"A deceptively breezy novel . . . The book is a sly commentary on social pressures for conformity in Japan, told through the engrossing first-person character portrait of Keiko Furukura . . . Convenience Store Woman, though spare, holds outsized lessons about worth, work, expectations, and contentment that translate well into our changing U.S. economy. Keiko takes the reader through an eye-opening and unconventional argument about what does―and doesn't―make a happy life."―St. Louis Post-Dispatch

"Deceivingly short and plainly written . . . The full extent of Keiko's strangeness, with her sharp edges and moral ambiguity, surprises us, making this a brave book and Murata an unflinching, exciting writer."―Daily Californian

"A slim, spare and difficult-to-define little book, both very funny and achingly sad in turns, told from the point of view of a woman who's trying to find her place in the world . . . This empathetic novel is also a touching exploration of loneliness and alienation, feelings and conditions that, for better or for worse, can be recognized by people worldwide."―Book Reporter

"A refreshing narrator with a fascinating voice . . . Together, Murata and her protagonist lead a novel that is delightfully candid and unexpectedly empowering, a feminist tale that blooms inside the small world of a 24-hour convenience store . . . This is Keiko's very own hero's journey, a brilliantly crafted one that defies standards for women."―Harvard Crimson

"With its understated prose and frequently deadpan narration, many moments of Convenience Store Woman are simultaneously sweet and darkly funny . . . This slim novel [has] a startling heft . . . Possessed by a weird, marvellous momentum."―New York Journal of Books

"Full of wisdom about our modern age . . . Murata's brief, whimsical, deeply insightful and pleasantly thought-provoking novel reminds us what torture social life can be for those too honest and authentic to be deluded by its trappings."―PopMatters

"Murata's strange and quirky novel was a runaway hit in Japan, and Ginny Tapley Takemori's English translation introduces it to a new group of readers―a slim, entrancing read that can be consumed in one sitting."―Passport

"An achievement . . . Murata's just-below-the-surface acerbity is most skillfully deployed in examining how what we do distorts what we are . . . The result is more than just brief, breezy, and pithy―it looks at how extraordinarily frightening ordinary is turning out to be."―Arts Fuse

"Unlike the youthfully airy heroines in the novels of writer Banana Yoshimoto, Keiko is almost a Kafkaesque character, deadly earnest in absurd circumstances . . . Murata shines in describing the setting―the 'pristine aquarium'―that is Keiko's sole link to existence. In smooth, lucid prose, the convenience store comes to life in its inner workings and sounds, from the tinkle of the door chime to the beeps of the bar code scanner and the rattle of bottles in the refrigerator."―Japan Times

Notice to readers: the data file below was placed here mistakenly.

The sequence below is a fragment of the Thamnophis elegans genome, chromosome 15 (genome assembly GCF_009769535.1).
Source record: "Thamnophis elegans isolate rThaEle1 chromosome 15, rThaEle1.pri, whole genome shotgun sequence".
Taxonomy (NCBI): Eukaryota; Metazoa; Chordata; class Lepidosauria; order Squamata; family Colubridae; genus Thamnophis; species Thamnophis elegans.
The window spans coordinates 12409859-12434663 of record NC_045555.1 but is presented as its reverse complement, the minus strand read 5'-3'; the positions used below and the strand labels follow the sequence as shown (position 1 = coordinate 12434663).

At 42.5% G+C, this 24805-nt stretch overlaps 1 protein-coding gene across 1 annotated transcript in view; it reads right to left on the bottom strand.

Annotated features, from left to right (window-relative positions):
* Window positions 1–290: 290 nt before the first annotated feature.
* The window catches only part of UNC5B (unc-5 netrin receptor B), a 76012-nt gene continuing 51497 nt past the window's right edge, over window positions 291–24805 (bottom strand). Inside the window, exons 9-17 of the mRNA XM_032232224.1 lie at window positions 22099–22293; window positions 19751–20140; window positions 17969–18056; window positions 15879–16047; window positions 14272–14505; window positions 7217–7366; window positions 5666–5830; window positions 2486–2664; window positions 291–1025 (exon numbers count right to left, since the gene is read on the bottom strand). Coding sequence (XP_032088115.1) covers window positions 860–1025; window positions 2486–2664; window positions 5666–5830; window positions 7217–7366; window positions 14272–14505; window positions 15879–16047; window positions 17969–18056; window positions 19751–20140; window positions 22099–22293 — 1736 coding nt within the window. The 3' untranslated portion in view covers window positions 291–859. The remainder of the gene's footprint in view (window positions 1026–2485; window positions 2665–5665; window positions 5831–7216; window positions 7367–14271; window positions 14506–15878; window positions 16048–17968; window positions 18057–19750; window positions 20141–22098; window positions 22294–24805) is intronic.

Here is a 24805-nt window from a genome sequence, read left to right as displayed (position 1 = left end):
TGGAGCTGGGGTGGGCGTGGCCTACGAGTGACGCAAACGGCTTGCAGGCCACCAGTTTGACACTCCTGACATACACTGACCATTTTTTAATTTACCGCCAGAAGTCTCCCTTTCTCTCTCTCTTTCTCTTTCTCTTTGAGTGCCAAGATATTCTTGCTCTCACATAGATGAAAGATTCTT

"A sweet, charming, and insightful book about comfort zones and the pressure to conform."―HelloGiggles

"The character of Furukura is a delight. She is original and charming but never gimmicky or twee . . . Too accomplished to boil down to a single message, but this seems to be one idea that runs through it. People say many things―some true, some misguided, some calculating and cruel. This is an unavoidable part of living in a society. The challenge is to listen past those voices and balance their demands with whatever higher calling we hear beyond."―Nippon.com

"Murata's slim and stunning Akutagawa Prize-winning novel follows 36-year-old Keiko Furukura, who has been working at the same convenience store for the last 18 years, outlasting eight managers and countless customers and coworkers . . . Murata's smart and sly novel, her English-language debut, is a critique of the expectations and restrictions placed on single women in their 30s. This is a moving, funny, and unsettling story about how to be a 'functioning adult' in today's world."―Publishers Weekly (starred review)

"The prestigious Akutagawa Prize-winning Murata, herself a part-time 'convenience store woman,' makes a dazzling English-language debut in a crisp translation by Ginny Tapley Takemori rich in scathingly entertaining observations on identity, perspective, and the suffocating hypocrisy of 'normal' society."―Booklist (starred review)

"A sly take on the modern work culture and social conformism, told through one woman's 18-year tenure as a convenience store employee . . . Murata provides deceptively sharp commentary on the narrow social slots people―particularly women―are expected to occupy and how those who deviate can inspire bafflement, fear, or anger in others . . . Murata skillfully navigates the line between the book's wry and weighty concerns and ensures readers will never conceive of the 'pristine aquarium' of a convenience store in quite the same way. A unique and unexpectedly revealing English language debut."―Kirkus Reviews

"Murata's writing, nicely rendered by Takemori's translation, uses the characters of Keiko and Shiraha to deliver a thought-provoking commentary on the meaning of conforming to society's expectations. While Murata's novel focuses on life in Japanese culture, her storytelling will resonate with all people and experiences."―Library Journal

"Convenience Store Woman is a gem of a book. Quirky, deadpan, poignant, and quietly profound, it is a gift to anyone who has ever felt at odds with the world―and if we were truly being honest, I suspect that would be most of us."―Ruth Ozeki, author of A Tale for the Time Being

"What a weird and wonderful and deeply satisfying book this is. Sayaka Murata is an utterly unique and revolutionary voice. I tore through Convenience Store Woman with great delight."―Jami Attenberg, New York Times bestselling author of The Middlesteins and All Grown Up